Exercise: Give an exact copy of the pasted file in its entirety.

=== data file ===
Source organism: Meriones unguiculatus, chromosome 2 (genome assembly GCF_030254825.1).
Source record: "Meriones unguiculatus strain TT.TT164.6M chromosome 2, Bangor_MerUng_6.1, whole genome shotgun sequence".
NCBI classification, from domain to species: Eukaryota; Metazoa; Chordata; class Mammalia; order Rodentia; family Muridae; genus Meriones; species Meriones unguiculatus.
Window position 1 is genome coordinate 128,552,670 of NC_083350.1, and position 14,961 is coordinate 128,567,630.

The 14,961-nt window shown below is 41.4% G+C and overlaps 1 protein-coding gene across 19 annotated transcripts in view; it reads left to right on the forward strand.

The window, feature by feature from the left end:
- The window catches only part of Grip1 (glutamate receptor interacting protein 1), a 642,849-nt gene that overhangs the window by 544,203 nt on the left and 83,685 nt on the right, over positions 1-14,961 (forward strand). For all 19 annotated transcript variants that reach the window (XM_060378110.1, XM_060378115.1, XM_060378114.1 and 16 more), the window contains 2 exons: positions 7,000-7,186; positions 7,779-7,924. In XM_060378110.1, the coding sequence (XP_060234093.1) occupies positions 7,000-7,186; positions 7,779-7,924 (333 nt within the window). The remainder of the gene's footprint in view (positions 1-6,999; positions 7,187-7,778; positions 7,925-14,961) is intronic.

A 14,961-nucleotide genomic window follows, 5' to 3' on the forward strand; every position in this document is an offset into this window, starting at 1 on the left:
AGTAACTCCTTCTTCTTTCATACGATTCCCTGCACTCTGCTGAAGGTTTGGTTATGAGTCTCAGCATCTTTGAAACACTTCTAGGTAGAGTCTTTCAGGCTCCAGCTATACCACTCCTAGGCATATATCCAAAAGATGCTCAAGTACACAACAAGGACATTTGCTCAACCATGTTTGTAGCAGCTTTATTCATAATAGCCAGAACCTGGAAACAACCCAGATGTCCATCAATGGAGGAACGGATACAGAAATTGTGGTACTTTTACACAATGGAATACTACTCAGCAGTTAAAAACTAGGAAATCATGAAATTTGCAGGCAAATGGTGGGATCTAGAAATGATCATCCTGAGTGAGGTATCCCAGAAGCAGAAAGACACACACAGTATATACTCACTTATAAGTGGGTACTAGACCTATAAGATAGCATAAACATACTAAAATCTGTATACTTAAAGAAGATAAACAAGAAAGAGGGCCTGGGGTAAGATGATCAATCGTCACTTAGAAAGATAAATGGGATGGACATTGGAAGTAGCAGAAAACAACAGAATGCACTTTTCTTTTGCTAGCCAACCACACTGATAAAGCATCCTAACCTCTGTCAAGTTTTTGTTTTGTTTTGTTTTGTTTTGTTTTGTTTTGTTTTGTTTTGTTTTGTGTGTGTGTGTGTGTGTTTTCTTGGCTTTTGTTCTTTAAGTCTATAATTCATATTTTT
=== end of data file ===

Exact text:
Source organism: Meriones unguiculatus, chromosome 2 (genome assembly GCF_030254825.1).
Source record: "Meriones unguiculatus strain TT.TT164.6M chromosome 2, Bangor_MerUng_6.1, whole genome shotgun sequence".
NCBI classification, from domain to species: Eukaryota; Metazoa; Chordata; class Mammalia; order Rodentia; family Muridae; genus Meriones; species Meriones unguiculatus.
Window position 1 is genome coordinate 128,552,670 of NC_083350.1, and position 14,961 is coordinate 128,567,630.

The 14,961-nt window shown below is 41.4% G+C and overlaps 1 protein-coding gene across 19 annotated transcripts in view; it reads left to right on the forward strand.

The window, feature by feature from the left end:
- The window catches only part of Grip1 (glutamate receptor interacting protein 1), a 642,849-nt gene that overhangs the window by 544,203 nt on the left and 83,685 nt on the right, over positions 1-14,961 (forward strand). For all 19 annotated transcript variants that reach the window (XM_060378110.1, XM_060378115.1, XM_060378114.1 and 16 more), the window contains 2 exons: positions 7,000-7,186; positions 7,779-7,924. In XM_060378110.1, the coding sequence (XP_060234093.1) occupies positions 7,000-7,186; positions 7,779-7,924 (333 nt within the window). The remainder of the gene's footprint in view (positions 1-6,999; positions 7,187-7,778; positions 7,925-14,961) is intronic.

A 14,961-nucleotide genomic window follows, 5' to 3' on the forward strand; every position in this document is an offset into this window, starting at 1 on the left:
AGTAACTCCTTCTTCTTTCATACGATTCCCTGCACTCTGCTGAAGGTTTGGTTATGAGTCTCAGCATCTTTGAAACACTTCTAGGTAGAGTCTTTCAGGCTCCAGCTATACCACTCCTAGGCATATATCCAAAAGATGCTCAAGTACACAACAAGGACATTTGCTCAACCATGTTTGTAGCAGCTTTATTCATAATAGCCAGAACCTGGAAACAACCCAGATGTCCATCAATGGAGGAACGGATACAGAAATTGTGGTACTTTTACACAATGGAATACTACTCAGCAGTTAAAAACTAGGAAATCATGAAATTTGCAGGCAAATGGTGGGATCTAGAAATGATCATCCTGAGTGAGGTATCCCAGAAGCAGAAAGACACACACAGTATATACTCACTTATAAGTGGGTACTAGACCTATAAGATAGCATAAACATACTAAAATCTGTATACTTAAAGAAGATAAACAAGAAAGAGGGCCTGGGGTAAGATGATCAATCGTCACTTAGAAAGATAAATGGGATGGACATTGGAAGTAGCAGAAAACAACAGAATGCACTTTTCTTTTGCTAGCCAACCACACTGATAAAGCATCCTAACCTCTGTCAAGTTTTTGTTTTGTTTTGTTTTGTTTTGTTTTGTTTTGTTTTGTTTTGTTTTGTGTGTGTGTGTGTGTGTTTTCTTGGCTTTTGTTCTTTAAGTCTATAATTCATATTTTT